Anesthesia for non-intubated thoracic surgery
The role of anesthesiologists in caring for patients undergoing non-intubated or awake thoracic surgery is more challenging than general anesthesia. While thoracic anesthesia already requires specialized skills for initiating, managing and maintaining uni-lung ventilation, the switch to non-intubated patients with either localized anesthesia or conscious sedation adds a new set of complexity to managing these often frail patients. Kiss & Castillo (2015) in their review of the literature, provide an excellent overview of the pros and cons of non-intubated anesthesia as well as guidelines for patient selection and eligibility criteria for use of this technique. Special populations who may benefit from this technique include patients with severe respiratory disease (and a high risk of ventilator dependency with intubation), patients with severe but stable dyspnea, or multiple cardiovascular and respiratory co-morbidities.
Kiss et. al also reviews the contraindications to use of this technique including: phrenic nerve paralysis on the non-operative side, patients at risk for difficult intubation, or patients who are unwilling to undergo awake thoracic surgery. Wang & Ge (2014) expand on these complications to include ASA status 4 or higher, bleeding disorders, decompensated heart failure, extreme obesity, unfavorable airway or spinal anatomy as well as specific respiratory conditions including bronchiestasis, asthma, sleep apnea, clinically significant sputum production and strict contralateral lung isolation.
Wang & Ge also give specific anesthesia dosing guidelines for conscious sedation, local anesthesia and regional blocks in additional to monitoring parameters.
Alterations in oxygenation and ventilation
David et. al. (2015) describe the pathophysiology and alterations in oxygenation and ventilation in surgical pneumothorax including hypercapnia, hypoxia and the associated hypoxic pulmonary vasoconstriction that occurs along with the development of intrapulmonary shunt as the deflated (and unventilated lung) maintains perfusion. The authors also explain how this effect can be either exacerbated or minimized thru the choice of anesthetic agents, and the administration of supplemental oxygen, which further demonstrates the importance of involving the thoracic anesthesia team in preparation for non-intubated cases.
This “permissive hypercapnia” has been reported in multiple articles as having minimal to no clinical effects and is easily treated with supplemental oxygen by nasal cannula or facemask.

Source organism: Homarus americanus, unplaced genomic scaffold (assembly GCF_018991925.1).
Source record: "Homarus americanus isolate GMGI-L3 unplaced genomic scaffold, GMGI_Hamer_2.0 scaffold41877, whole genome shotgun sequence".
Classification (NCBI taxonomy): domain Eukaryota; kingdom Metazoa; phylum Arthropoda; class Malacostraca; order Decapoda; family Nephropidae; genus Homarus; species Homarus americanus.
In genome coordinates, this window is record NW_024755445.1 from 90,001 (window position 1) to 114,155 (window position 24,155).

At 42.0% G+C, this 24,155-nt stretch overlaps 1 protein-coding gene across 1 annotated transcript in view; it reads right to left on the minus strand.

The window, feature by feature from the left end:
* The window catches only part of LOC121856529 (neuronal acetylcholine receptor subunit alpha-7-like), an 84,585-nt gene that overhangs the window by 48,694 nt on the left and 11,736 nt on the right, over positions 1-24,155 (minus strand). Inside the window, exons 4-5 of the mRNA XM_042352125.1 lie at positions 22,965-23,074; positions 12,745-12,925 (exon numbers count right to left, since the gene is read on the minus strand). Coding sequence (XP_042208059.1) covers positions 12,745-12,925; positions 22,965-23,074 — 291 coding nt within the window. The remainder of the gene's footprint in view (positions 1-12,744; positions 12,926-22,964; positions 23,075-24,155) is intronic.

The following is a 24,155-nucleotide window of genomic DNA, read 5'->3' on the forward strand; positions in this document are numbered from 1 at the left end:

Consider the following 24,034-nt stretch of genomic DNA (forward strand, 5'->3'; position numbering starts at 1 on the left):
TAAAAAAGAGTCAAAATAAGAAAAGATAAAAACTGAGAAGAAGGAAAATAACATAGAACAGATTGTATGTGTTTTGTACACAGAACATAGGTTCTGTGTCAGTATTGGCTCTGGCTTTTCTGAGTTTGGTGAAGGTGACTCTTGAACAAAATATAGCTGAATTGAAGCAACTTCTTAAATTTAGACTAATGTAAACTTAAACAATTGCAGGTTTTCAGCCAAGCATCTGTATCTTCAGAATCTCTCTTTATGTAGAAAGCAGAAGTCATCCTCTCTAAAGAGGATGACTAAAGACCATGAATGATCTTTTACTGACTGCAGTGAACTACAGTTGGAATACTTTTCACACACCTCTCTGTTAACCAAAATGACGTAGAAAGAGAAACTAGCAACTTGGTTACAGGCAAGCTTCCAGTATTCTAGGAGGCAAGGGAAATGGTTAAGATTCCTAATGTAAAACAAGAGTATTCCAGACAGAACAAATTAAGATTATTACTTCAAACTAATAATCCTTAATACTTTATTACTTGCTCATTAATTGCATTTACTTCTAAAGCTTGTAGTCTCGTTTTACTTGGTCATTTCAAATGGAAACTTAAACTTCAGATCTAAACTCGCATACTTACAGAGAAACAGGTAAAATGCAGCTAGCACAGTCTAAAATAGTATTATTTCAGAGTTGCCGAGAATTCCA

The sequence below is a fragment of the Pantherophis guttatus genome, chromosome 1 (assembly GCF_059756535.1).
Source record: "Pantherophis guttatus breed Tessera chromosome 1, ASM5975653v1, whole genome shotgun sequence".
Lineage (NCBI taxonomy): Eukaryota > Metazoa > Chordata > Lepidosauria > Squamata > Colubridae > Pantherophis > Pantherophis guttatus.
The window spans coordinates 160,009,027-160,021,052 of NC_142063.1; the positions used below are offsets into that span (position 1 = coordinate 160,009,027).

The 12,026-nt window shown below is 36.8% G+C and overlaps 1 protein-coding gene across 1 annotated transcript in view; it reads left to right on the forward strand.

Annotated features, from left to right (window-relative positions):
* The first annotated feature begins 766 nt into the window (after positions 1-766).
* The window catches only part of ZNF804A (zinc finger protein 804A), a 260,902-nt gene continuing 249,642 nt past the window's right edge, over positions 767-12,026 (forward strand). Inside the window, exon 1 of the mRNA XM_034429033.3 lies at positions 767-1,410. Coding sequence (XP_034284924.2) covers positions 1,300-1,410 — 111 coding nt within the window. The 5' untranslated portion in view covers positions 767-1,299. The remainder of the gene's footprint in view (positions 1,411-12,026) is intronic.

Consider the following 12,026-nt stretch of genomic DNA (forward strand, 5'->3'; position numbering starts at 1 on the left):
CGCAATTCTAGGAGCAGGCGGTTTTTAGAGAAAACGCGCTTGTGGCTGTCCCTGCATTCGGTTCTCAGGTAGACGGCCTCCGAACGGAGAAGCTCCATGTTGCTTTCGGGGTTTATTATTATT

Editor’s note: In advance of this article, Dr. Pompeo, Dr. Gonzalez Rivas and Dr. Min-Hui Hung were contacted for their additional comments and insights on non-intubated thoracic surgery. This and subsequent articles may be augmented, as applicable with their replies.
Should we really abandon pursuit of better patient outcomes, faster mobility, recovery and reduced length of stay in lieu of the security to tell off-color jokes with our patients safely under general anesthesia? Should we abandon all hope in treating patients previously deemed inoperable due to our own fears and hesitations to embrace newer techniques and procedures?
Or as Mineo et al, suggests, should we enlist our colleagues to design and devise several large scale studies at multiple institutions so that we can move to the next level of investigation and answer the question: “Should my patient be awake for this?”
Mineo TC, Tacconi F. (2014). Nonintubatedthoracic surgery: a lead role or just a walk on part?Chin J Cancer Res. 2014 Oct;26(5):507-10. doi: 10.3978/j.issn.1000-9604.2014.08.11. No abstract available. Very enjoyable, almost conversational article with the authors sharing their experiences with non-intubated thoracic surgery while calling for larger clinical research studies on the topic.
Pompeo, E. (2015). Non-intubated thoracic surgery: nostalgic or reasonable? Annals of Translational Medicine, 2015; 3(8): 99. Review of the historical development on non-intubated thoracic surgery and techniques in regional anesthesia for complicated thoracic surgery procedures including esophagectomies in the era predating the development of double lumen intubated and unilung ventilation. A timely reminder that some of the greatest developments in medicine and surgery are ‘rediscoveries’ of our predecessors.
Pompeo E; Awake Thoracic Surgery Research Group (2012). To be awake, or not to be awake, that is the question. J Thorac Cardiovasc Surg. 2012 Jul;144(1):281-2; author reply 282. doi: 10.1016/j.jtcvs.2012.01.083. No abstract available. Comment on article by Noda et. al.
Note: This is not an exhaustive list of literature available on this topic but a select listing of the most recent and relevant citations (and are available as free full text).